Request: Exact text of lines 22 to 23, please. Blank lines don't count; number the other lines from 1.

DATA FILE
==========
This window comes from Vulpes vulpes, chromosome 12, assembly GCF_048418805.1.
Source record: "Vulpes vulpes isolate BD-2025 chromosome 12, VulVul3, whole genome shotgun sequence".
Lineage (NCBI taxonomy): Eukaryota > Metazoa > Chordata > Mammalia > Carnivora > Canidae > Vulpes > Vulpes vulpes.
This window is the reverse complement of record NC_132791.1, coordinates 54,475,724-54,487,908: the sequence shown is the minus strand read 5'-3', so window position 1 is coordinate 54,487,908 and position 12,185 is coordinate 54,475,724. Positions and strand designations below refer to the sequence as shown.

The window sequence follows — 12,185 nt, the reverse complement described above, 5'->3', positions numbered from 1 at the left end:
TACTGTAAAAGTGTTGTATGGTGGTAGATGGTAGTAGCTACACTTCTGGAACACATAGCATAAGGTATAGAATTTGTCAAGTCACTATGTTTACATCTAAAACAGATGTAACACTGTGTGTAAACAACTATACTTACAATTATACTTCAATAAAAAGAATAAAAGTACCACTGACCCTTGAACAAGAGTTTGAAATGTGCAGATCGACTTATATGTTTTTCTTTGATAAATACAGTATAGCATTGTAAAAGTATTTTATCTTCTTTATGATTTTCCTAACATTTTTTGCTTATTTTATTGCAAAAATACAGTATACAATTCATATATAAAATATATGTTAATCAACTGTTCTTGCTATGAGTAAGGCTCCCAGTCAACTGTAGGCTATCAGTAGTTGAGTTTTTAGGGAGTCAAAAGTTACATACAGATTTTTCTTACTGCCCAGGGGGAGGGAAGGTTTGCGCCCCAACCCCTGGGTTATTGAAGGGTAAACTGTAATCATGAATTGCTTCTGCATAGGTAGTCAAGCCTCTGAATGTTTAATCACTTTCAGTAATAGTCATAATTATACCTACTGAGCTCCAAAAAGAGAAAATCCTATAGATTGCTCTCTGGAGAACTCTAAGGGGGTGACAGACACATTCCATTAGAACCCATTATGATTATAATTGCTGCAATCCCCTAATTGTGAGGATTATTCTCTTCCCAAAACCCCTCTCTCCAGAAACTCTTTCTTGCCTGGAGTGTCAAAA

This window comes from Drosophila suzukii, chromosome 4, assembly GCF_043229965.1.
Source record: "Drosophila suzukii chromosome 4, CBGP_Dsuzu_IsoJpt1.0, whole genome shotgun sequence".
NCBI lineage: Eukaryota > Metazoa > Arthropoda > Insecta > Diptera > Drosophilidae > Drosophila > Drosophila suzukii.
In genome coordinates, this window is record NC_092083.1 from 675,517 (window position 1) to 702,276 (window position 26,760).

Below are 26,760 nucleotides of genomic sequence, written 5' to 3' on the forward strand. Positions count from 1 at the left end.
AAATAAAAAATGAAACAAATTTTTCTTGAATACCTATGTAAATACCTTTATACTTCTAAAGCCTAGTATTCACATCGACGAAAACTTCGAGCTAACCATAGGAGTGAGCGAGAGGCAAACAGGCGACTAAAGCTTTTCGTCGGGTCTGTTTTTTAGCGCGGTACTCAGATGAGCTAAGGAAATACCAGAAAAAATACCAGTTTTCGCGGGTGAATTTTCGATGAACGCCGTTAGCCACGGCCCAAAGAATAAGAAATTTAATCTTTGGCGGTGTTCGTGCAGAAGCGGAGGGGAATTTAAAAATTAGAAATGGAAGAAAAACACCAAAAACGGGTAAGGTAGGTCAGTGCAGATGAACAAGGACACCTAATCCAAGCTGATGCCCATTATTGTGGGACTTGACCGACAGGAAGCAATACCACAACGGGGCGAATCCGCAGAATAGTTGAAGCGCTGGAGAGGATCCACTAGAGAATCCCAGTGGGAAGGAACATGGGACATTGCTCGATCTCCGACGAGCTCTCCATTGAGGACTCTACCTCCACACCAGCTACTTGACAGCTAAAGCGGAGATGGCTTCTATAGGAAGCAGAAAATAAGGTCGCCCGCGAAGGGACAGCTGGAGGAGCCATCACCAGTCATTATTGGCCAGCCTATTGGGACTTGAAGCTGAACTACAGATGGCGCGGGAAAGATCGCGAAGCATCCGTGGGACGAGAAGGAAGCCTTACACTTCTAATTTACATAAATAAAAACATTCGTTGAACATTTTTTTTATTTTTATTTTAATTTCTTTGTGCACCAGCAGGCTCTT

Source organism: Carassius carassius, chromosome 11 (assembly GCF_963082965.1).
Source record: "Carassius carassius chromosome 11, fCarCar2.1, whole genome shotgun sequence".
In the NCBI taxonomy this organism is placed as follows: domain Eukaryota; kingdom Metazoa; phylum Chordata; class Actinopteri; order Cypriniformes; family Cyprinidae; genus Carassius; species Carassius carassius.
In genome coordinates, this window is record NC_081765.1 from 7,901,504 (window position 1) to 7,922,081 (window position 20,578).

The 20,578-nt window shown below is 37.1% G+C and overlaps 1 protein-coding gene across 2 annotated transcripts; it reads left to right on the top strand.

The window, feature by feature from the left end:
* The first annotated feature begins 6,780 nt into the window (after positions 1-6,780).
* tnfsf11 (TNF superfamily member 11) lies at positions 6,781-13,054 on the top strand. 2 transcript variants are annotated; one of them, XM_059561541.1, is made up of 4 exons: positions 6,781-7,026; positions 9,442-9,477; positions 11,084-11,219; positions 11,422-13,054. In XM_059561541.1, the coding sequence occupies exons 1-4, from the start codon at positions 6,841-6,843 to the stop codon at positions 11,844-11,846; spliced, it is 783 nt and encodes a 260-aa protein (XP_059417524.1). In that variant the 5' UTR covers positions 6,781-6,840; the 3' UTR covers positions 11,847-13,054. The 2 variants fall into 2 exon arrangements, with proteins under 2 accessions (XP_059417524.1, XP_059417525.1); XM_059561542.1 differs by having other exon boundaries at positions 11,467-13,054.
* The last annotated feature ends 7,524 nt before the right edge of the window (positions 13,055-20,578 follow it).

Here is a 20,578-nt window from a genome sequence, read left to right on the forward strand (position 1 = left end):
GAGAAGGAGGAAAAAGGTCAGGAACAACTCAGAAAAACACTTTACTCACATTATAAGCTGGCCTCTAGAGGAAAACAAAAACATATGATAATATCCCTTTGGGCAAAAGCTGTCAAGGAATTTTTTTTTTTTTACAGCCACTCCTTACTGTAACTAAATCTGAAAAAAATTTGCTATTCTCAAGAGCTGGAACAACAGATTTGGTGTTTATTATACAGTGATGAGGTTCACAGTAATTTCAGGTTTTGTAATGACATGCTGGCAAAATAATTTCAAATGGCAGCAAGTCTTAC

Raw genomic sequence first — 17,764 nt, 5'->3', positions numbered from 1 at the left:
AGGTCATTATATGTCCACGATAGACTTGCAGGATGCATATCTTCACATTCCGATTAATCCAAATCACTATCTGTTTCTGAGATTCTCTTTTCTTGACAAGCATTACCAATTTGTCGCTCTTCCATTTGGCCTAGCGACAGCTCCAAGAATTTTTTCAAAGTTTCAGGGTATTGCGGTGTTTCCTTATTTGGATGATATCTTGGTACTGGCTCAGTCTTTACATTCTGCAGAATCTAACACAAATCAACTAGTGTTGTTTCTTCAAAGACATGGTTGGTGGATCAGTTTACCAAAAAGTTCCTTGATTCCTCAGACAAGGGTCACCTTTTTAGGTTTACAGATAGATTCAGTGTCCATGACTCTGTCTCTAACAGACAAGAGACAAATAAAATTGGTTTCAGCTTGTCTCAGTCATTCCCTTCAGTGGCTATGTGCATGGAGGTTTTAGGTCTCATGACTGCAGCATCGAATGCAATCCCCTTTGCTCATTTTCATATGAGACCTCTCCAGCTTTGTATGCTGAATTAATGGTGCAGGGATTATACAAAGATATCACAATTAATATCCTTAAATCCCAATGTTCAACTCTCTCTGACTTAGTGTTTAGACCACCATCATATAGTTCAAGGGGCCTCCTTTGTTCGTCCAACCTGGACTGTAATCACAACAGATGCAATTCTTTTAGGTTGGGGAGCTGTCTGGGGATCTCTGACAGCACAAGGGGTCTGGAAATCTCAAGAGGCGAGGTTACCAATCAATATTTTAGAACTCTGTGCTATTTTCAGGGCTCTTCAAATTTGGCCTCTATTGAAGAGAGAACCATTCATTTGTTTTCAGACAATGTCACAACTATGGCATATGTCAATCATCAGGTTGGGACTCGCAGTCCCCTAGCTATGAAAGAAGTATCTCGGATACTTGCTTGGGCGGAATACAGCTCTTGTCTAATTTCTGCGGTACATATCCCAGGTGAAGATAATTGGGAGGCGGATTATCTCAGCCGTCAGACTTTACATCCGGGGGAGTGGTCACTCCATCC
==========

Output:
Here is a 20,578-nt window from a genome sequence, read left to right on the forward strand (position 1 = left end):
GAGAAGGAGGAAAAAGGTCAGGAACAACTCAGAAAAACACTTTACTCACATTATAAGCTGGCCTCTAGAGGAAAACAAAAACATATGATAATATCCCTTTGGGCAAAAGCTGTCAAGGAATTTTTTTTTTTTTACAGCCACTCCTTACTGTAACTAAATCTGAAAAAAATTTGCTATTCTCAAGAGCTGGAACAACAGATTTGGTGTTTATTATACAGTGATGAGGTTCACAGTAATTTCAGGTTTTGTAATGACATGCTGGCAAAATAATTTCAAATGGCAGCAAGTCTTAC